Trade Resources Market View The Post-Christmas Season Is an E-Waste High Water Mark in The United States

The Post-Christmas Season Is an E-Waste High Water Mark in The United States

The post-Christmas season is an e-waste high water mark in the United States. New computers, phone docks, wireless speakers, and watches under the Christmas tree crowd out the old(er) ones. What isn't donated or recycled usually makes its way to the trash. And a recent study by the United Nations University and MIT has details on just how high our e-trash hoard is getting.

In the US, about 10 million tons of new electronics entered the market in 2012. And Americans dispose of nearly as many old electronics each year as we buy new ones. In fact, the United States topped the chart in terms of e-waste generated per resident, according to the study—65.5 pounds of e-waste per person, each year. That's like throwing a Golden Retriever-sized hunk of electronics right in the trash.

Unfortunately, the surgeA transient variation in the current and/or potential at a point in the circuit. shows no sign of slowing, especially as electronic generations decrease. The report indicated that even products like televisions, which families used to keep for decades before disposal, are suffering from shortened lifecycles.

The combined effect of new electronics flooding the market and faster upgrade cycles: more e-waste. Based on current trends, the study predicts that global e-waste rates will jump by a third in the next four years: an annual volume of 65.4 million tons—the weight equivalent of 200 Empire State Buildings or (if your interest runs more toward ancient history) 11 Great Pyramids of Giza.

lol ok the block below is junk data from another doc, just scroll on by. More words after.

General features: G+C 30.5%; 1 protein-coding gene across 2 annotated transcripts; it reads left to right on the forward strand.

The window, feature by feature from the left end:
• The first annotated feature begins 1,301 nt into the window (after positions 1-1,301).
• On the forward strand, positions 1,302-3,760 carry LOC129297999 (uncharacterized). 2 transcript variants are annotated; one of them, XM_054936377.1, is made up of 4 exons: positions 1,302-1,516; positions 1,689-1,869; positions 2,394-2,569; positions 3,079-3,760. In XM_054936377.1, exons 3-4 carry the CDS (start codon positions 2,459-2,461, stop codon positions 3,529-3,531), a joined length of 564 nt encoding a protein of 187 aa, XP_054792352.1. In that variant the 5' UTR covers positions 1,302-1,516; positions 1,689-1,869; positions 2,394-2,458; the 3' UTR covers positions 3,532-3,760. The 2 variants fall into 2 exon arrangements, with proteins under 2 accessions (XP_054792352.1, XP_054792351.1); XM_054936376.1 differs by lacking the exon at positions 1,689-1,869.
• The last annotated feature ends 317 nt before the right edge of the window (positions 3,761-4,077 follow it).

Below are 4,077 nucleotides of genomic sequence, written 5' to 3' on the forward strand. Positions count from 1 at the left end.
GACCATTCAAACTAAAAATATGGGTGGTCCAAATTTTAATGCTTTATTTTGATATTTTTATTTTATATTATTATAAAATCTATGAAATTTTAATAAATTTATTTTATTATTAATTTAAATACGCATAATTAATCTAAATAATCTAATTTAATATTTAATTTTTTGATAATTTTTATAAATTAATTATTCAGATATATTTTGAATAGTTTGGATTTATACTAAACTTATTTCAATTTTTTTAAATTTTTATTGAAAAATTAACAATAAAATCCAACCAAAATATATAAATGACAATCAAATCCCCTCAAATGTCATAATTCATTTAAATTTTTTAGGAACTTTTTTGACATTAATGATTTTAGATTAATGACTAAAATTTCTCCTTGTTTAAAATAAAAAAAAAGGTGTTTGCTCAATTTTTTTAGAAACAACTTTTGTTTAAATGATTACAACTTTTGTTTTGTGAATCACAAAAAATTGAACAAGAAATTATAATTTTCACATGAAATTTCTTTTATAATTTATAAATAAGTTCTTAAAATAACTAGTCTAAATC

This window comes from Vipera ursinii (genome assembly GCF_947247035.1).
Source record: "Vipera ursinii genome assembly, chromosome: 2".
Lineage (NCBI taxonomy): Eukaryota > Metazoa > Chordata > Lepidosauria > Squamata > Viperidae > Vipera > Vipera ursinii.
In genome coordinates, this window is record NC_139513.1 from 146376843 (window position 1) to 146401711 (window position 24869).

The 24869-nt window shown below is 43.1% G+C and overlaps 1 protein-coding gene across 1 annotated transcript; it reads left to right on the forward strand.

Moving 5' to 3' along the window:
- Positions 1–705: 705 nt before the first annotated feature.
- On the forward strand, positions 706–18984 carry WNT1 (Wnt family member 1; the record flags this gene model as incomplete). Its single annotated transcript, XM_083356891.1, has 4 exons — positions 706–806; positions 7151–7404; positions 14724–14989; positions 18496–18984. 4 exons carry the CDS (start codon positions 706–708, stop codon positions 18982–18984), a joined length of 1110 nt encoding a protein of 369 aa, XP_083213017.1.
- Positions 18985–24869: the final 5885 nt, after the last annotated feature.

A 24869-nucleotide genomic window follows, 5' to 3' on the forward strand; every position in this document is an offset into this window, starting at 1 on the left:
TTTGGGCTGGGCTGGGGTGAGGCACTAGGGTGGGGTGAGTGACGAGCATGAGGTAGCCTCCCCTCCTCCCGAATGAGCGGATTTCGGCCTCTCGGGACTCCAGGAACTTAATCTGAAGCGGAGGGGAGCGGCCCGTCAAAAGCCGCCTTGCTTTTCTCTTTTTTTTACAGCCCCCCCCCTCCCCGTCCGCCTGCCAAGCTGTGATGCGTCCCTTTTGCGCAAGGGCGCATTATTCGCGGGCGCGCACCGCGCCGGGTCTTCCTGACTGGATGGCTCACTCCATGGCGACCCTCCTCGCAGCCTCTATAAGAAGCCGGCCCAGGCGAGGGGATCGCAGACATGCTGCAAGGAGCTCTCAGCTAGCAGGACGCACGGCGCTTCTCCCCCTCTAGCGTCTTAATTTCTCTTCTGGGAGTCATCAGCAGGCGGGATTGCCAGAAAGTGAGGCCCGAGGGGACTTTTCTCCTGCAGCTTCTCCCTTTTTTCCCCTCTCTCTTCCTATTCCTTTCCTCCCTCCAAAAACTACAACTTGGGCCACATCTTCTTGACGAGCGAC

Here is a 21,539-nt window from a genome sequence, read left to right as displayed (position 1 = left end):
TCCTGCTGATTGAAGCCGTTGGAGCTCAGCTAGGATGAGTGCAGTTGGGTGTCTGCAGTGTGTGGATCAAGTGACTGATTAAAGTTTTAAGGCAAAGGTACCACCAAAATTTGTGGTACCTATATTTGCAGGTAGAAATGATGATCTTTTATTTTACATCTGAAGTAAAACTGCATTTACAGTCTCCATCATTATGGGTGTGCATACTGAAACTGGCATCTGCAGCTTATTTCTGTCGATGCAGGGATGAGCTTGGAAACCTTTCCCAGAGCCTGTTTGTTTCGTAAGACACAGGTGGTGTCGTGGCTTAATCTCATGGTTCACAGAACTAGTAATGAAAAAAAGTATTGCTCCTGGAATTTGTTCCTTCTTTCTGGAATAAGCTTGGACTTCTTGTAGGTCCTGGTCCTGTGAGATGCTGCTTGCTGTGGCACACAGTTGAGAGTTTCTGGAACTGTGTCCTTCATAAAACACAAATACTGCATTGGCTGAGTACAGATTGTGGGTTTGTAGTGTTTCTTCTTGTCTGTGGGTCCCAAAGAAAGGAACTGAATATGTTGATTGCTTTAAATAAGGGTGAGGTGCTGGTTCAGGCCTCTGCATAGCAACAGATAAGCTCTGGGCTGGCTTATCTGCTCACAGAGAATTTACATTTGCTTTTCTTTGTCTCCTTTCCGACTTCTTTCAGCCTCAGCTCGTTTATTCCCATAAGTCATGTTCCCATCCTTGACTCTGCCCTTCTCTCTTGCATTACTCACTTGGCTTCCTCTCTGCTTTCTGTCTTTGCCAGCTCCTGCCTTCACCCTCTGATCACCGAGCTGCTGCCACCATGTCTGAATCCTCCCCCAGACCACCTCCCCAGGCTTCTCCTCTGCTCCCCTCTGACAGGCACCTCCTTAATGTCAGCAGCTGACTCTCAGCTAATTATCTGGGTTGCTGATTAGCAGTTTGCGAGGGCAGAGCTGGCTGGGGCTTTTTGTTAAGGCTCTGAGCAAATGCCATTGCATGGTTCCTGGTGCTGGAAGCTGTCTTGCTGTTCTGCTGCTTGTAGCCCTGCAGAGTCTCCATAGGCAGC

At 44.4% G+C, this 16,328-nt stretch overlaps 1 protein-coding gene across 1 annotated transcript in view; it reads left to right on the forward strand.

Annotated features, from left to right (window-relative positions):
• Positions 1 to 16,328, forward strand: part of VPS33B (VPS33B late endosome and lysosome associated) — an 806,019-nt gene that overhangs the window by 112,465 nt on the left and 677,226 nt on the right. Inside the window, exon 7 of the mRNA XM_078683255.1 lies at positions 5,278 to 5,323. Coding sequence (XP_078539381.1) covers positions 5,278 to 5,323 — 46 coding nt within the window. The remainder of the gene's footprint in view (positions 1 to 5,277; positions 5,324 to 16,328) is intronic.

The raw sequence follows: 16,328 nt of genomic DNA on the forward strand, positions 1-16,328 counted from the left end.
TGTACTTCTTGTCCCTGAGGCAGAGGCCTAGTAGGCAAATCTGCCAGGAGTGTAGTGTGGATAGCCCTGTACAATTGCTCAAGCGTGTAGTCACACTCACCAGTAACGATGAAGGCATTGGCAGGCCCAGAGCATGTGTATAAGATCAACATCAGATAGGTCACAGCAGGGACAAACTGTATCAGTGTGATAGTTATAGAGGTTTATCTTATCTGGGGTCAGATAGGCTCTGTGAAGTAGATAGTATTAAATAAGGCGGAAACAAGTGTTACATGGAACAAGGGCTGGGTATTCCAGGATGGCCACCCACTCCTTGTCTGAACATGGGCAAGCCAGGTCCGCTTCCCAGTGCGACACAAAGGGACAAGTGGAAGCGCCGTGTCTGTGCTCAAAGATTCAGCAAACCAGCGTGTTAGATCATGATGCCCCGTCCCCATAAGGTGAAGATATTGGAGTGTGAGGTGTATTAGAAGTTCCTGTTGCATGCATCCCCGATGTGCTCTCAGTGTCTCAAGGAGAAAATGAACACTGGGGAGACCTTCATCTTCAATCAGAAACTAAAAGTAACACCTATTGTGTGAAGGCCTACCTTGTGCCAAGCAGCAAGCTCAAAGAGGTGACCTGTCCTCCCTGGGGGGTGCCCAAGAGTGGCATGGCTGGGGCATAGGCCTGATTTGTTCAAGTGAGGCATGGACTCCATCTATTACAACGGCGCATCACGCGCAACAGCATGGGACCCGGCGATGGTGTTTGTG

It's not all bad, though. All those recycling awareness campaigns seem to be working. Of the 258.2 million used computers, monitors, TVs and mobile phones that the US was ready to discard in 2010, two-thirds of the individual units were collected for reuse or recycling.

Interestingly, MIT's collection rate estimates are much higher than the EPA's, which currently puts collection rates at just 25% (huge discrepancy is a result of different calculation methods and different data pools). But even if collection rates are increasing, they aren't nearly high enough. A collection rate of 66% still yields 170 million computers, monitors, TVs and phones left to rot in landfills across the United States—not to mention other forms of e-waste.

And as more and more things—fridges, toys, household appliances, and accessories, for example—become computerized, less obvious forms of e-waste will be hitting the market. It's easy to make the connection between a giant CRT monitor and e-waste; it's less easy to make that connection with singing birthday cards. Nobody thinks twice about trashing them, but they're e-waste.

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